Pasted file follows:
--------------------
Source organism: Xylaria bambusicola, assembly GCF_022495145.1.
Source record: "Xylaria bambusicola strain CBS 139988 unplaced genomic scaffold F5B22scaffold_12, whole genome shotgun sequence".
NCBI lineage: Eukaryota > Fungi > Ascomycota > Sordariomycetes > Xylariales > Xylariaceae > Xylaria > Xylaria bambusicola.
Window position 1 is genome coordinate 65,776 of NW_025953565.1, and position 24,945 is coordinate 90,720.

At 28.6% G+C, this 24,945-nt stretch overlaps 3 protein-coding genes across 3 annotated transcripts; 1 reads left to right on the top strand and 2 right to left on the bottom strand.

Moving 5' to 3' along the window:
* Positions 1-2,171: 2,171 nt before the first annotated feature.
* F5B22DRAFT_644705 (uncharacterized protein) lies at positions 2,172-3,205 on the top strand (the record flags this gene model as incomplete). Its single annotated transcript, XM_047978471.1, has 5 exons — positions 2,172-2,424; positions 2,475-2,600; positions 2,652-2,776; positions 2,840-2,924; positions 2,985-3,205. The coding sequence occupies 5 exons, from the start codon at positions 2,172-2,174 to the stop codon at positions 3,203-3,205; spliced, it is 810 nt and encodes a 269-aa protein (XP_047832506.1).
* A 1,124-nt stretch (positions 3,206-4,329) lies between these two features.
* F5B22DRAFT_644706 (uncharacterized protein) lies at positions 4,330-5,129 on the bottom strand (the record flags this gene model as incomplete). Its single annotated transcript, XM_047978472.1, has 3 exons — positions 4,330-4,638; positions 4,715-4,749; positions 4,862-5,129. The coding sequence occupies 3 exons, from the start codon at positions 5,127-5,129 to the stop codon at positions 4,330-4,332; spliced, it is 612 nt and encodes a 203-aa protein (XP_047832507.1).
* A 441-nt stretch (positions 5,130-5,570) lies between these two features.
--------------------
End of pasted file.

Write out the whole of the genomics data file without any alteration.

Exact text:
Source organism: Xylaria bambusicola, assembly GCF_022495145.1.
Source record: "Xylaria bambusicola strain CBS 139988 unplaced genomic scaffold F5B22scaffold_12, whole genome shotgun sequence".
NCBI lineage: Eukaryota > Fungi > Ascomycota > Sordariomycetes > Xylariales > Xylariaceae > Xylaria > Xylaria bambusicola.
Window position 1 is genome coordinate 65,776 of NW_025953565.1, and position 24,945 is coordinate 90,720.

At 28.6% G+C, this 24,945-nt stretch overlaps 3 protein-coding genes across 3 annotated transcripts; 1 reads left to right on the top strand and 2 right to left on the bottom strand.

Moving 5' to 3' along the window:
* Positions 1-2,171: 2,171 nt before the first annotated feature.
* F5B22DRAFT_644705 (uncharacterized protein) lies at positions 2,172-3,205 on the top strand (the record flags this gene model as incomplete). Its single annotated transcript, XM_047978471.1, has 5 exons — positions 2,172-2,424; positions 2,475-2,600; positions 2,652-2,776; positions 2,840-2,924; positions 2,985-3,205. The coding sequence occupies 5 exons, from the start codon at positions 2,172-2,174 to the stop codon at positions 3,203-3,205; spliced, it is 810 nt and encodes a 269-aa protein (XP_047832506.1).
* A 1,124-nt stretch (positions 3,206-4,329) lies between these two features.
* F5B22DRAFT_644706 (uncharacterized protein) lies at positions 4,330-5,129 on the bottom strand (the record flags this gene model as incomplete). Its single annotated transcript, XM_047978472.1, has 3 exons — positions 4,330-4,638; positions 4,715-4,749; positions 4,862-5,129. The coding sequence occupies 3 exons, from the start codon at positions 5,127-5,129 to the stop codon at positions 4,330-4,332; spliced, it is 612 nt and encodes a 203-aa protein (XP_047832507.1).
* A 441-nt stretch (positions 5,130-5,570) lies between these two features.